When things get frantic at Rio's Deodoro Stadium next month, New Zealand mens sevens coach Sir Gordon Tietjens will be looking to one player in particular to rectify things - DJ Forbes, the rock around which he will build his game.

Forbes, 33, and the most experienced sevens player ever with 391 World Series sevens matches behind him, possesses a rare mix of qualities which are likely to be crucial in New Zealand's hunt for a gold medal.

He is tough, as anyone who has watched him at the breakdown will testify, but he also has handling skills, pace and an innate knowledge of the game which probably makes him look even faster, a bit like Richie McCaw in his latter years. Crucially, he is also a brilliant defender.

Being able to survive so long on the international sevens circuit under Tietjens' notorious training regimes also suggests he is very fit, and a "re-conditioning" strategy whereby he missed the Singapore and London tournaments of this year's World Series has taken that to a new level.

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Following the Hong Kong tournament in April, in which Forbes played a significant part in helping his team to the final, which they lost to Fiji, he travelled home for a rest rather than to Singapore for the next one, and in London he trained, rather than played. The time away from the playing field allowed Forbes to get over a calf niggle and now he is ready to go.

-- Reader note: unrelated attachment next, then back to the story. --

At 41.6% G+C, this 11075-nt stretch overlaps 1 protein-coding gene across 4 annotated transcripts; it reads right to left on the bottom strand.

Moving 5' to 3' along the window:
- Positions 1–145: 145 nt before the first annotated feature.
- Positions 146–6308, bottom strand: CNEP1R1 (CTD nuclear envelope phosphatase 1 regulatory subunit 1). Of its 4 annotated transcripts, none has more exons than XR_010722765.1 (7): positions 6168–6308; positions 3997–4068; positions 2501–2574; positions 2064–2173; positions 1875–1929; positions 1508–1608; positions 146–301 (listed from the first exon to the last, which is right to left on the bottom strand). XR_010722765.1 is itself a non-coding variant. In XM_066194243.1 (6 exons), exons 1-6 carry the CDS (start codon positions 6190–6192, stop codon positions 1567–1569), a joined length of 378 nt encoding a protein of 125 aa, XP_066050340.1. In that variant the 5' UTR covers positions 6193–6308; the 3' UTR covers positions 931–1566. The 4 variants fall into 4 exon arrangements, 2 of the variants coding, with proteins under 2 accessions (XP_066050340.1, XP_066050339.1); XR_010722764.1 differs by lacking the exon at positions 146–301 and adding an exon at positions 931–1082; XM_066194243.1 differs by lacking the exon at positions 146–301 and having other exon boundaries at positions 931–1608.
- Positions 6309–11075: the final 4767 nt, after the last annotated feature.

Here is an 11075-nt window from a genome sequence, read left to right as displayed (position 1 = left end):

"He has been training particularly hard and is very, very fit and raring to go," Tietjens said. "That's exactly where I wanted him, because he has that vital experience - he has been to Commonwealth Games. But at the same time, before he got injured, he was playing very well.

"DJ knows the game inside out. And the game has changed since 2010 [when New Zealand won Commonwealth Games gold in Delhi] - it's changed so much - but DJ has continued to play the game and conditioning-wise he is in fantastic condition at the moment. I'm looking for big things from him because he proved to me what he can do.

When we won in Canada he was simply outstanding, when we [made final] in Hong Kong, unbelievable, and again I'd expect no different going to Rio."

New Zealand's point of difference at Rio will be their size, power, and willingness to make life difficult for their opponents at the breakdown.

Other nations don't compete much there, preferring instead to put more bodies in the defensive line than the ruck, but New Zealand under Tietjens make their opponents work for every possession. And in the middle of it all, with his gleaming bald head and bushy miner's beard, is Forbes.

He stepped down as captain last year in order to concentrate on getting to Rio. Now he is nearly there and he will be leading from the front.

Most World Series matches played:
DJ Forbes (NZ) 391
Uale Mai (Samoa) 359
Collins Injera (Kenya) 347
Also: (10th) Tim Mikkelson (NZ) 302; (12th) Lote Raikabula (NZ) 292; (14th) Tomasi Cama (NZ) 281.